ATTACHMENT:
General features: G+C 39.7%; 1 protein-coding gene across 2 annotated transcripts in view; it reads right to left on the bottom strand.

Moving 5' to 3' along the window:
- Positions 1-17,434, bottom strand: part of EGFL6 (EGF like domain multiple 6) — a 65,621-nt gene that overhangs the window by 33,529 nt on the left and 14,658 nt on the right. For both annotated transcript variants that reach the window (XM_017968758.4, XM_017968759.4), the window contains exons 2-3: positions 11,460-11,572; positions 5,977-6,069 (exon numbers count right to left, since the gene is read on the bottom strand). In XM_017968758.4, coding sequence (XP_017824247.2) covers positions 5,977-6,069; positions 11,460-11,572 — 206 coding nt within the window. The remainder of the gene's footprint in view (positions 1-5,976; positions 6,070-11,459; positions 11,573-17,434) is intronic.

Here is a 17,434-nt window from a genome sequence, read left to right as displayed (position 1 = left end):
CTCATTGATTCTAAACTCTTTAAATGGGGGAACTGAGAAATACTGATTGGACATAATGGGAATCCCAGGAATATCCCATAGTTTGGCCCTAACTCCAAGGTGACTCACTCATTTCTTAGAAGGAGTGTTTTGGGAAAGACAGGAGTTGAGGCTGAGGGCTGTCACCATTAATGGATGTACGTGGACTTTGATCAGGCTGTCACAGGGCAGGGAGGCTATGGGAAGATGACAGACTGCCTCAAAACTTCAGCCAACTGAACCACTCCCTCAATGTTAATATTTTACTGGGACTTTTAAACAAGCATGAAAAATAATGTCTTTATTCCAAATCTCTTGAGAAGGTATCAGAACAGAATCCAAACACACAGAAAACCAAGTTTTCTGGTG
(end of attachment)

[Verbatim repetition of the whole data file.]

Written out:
General features: G+C 39.7%; 1 protein-coding gene across 2 annotated transcripts in view; it reads right to left on the bottom strand.

Moving 5' to 3' along the window:
- Positions 1-17,434, bottom strand: part of EGFL6 (EGF like domain multiple 6) — a 65,621-nt gene that overhangs the window by 33,529 nt on the left and 14,658 nt on the right. For both annotated transcript variants that reach the window (XM_017968758.4, XM_017968759.4), the window contains exons 2-3: positions 11,460-11,572; positions 5,977-6,069 (exon numbers count right to left, since the gene is read on the bottom strand). In XM_017968758.4, coding sequence (XP_017824247.2) covers positions 5,977-6,069; positions 11,460-11,572 — 206 coding nt within the window. The remainder of the gene's footprint in view (positions 1-5,976; positions 6,070-11,459; positions 11,573-17,434) is intronic.

Here is a 17,434-nt window from a genome sequence, read left to right as displayed (position 1 = left end):
CTCATTGATTCTAAACTCTTTAAATGGGGGAACTGAGAAATACTGATTGGACATAATGGGAATCCCAGGAATATCCCATAGTTTGGCCCTAACTCCAAGGTGACTCACTCATTTCTTAGAAGGAGTGTTTTGGGAAAGACAGGAGTTGAGGCTGAGGGCTGTCACCATTAATGGATGTACGTGGACTTTGATCAGGCTGTCACAGGGCAGGGAGGCTATGGGAAGATGACAGACTGCCTCAAAACTTCAGCCAACTGAACCACTCCCTCAATGTTAATATTTTACTGGGACTTTTAAACAAGCATGAAAAATAATGTCTTTATTCCAAATCTCTTGAGAAGGTATCAGAACAGAATCCAAACACACAGAAAACCAAGTTTTCTGGTG